A total of £447,000 (€503,000/$591,000) of taxpayers’ money has been spent as part of the ongoing search to secure a naming rights partner for London Stadium, according to the BBC.
London Legacy Development Corporation (LLDC), owner of the centrepiece of the 2012 summer Olympic and Paralympic Games which is now home to Premier League football club West Ham United, is said to have paid the IMG agency £260,000 in 2013 to assist in the search. Fellow agency ESP was then given £187,000 when retained by LLDC’s subsidiary E20 for 16 months from March 2015.
In May 2017, telecommunications company Vodafone pulled out of a proposed deal to acquire naming rights after being said to be on the verge of agreeing a six-year deal worth £20m. Indian conglomerate Mahindra was also said to have showed interest at an earlier date.
“Two deals with global brands came close to being delivered but this is an extremely competitive and narrow market which requires significant time and effort to identify the appropriate brands able to enter into such major commercial deals,” an LLDC spokesman told the BBC.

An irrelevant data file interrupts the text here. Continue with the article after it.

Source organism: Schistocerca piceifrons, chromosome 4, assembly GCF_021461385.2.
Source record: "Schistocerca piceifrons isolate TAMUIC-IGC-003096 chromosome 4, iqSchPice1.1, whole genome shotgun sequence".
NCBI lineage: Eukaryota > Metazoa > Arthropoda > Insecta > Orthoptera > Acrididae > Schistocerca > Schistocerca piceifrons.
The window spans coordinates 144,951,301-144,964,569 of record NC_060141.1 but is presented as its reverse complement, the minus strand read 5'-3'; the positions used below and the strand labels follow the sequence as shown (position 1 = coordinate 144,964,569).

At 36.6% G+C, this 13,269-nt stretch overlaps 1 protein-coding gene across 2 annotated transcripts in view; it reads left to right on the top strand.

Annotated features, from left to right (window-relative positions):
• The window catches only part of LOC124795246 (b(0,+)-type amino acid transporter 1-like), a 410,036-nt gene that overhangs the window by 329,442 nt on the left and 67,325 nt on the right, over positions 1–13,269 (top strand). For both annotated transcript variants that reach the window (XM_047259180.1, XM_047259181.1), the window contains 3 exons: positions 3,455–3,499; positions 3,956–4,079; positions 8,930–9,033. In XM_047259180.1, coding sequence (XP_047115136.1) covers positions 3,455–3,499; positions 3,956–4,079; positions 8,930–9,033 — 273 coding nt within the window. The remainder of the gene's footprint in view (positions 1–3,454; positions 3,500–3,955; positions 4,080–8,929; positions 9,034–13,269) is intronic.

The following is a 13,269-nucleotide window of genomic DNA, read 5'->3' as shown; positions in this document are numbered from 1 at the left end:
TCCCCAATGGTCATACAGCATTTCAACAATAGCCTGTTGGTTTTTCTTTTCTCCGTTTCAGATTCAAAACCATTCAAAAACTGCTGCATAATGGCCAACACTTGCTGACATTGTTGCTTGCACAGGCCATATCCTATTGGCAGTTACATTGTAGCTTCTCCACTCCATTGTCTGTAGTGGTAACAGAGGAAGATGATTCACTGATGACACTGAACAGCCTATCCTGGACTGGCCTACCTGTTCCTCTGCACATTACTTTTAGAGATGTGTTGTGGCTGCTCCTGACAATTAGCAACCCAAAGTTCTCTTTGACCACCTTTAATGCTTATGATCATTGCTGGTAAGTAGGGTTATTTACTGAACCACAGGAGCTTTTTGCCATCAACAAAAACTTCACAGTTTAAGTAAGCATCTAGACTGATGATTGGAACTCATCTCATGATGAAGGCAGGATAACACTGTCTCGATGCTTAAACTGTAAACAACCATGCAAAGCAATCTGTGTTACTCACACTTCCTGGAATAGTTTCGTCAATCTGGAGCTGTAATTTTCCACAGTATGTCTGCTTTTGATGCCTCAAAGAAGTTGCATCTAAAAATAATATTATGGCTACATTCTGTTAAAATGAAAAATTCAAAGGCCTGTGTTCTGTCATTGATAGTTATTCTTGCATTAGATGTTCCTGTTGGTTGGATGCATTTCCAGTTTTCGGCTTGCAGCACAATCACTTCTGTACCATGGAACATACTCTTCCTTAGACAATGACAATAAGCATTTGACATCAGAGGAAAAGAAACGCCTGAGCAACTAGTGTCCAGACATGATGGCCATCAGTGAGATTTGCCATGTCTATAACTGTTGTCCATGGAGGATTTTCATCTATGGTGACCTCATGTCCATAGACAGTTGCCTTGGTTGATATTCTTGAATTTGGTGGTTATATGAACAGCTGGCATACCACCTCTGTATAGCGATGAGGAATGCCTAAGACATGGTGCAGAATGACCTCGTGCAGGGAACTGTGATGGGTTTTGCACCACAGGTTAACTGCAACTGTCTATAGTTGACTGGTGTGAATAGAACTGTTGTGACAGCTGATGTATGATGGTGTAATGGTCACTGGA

The first £4m per year of any deal would reportedly go to the LLDC, with anchor tenant West Ham sharing any revenue above that.
The LLDC spokesman added: “A naming rights deal is an important element of the long-term success of the London Stadium and E20 has taken some of the best advice available to help secure a sponsor. We have worked hard to promote the London Stadium as a multi-use venue and our experience to date is that this is very appealing to potential sponsors.”
In December, Mayor of London Sadiq Khan announced that his office would take control of London Stadium after publishing a detailed report into the scale of mismanagement of the venue by his predecessor, Boris Johnson.
The report noted that the mismanagement had led to the taxpayer accounting for an annual loss of around £20m for the venue.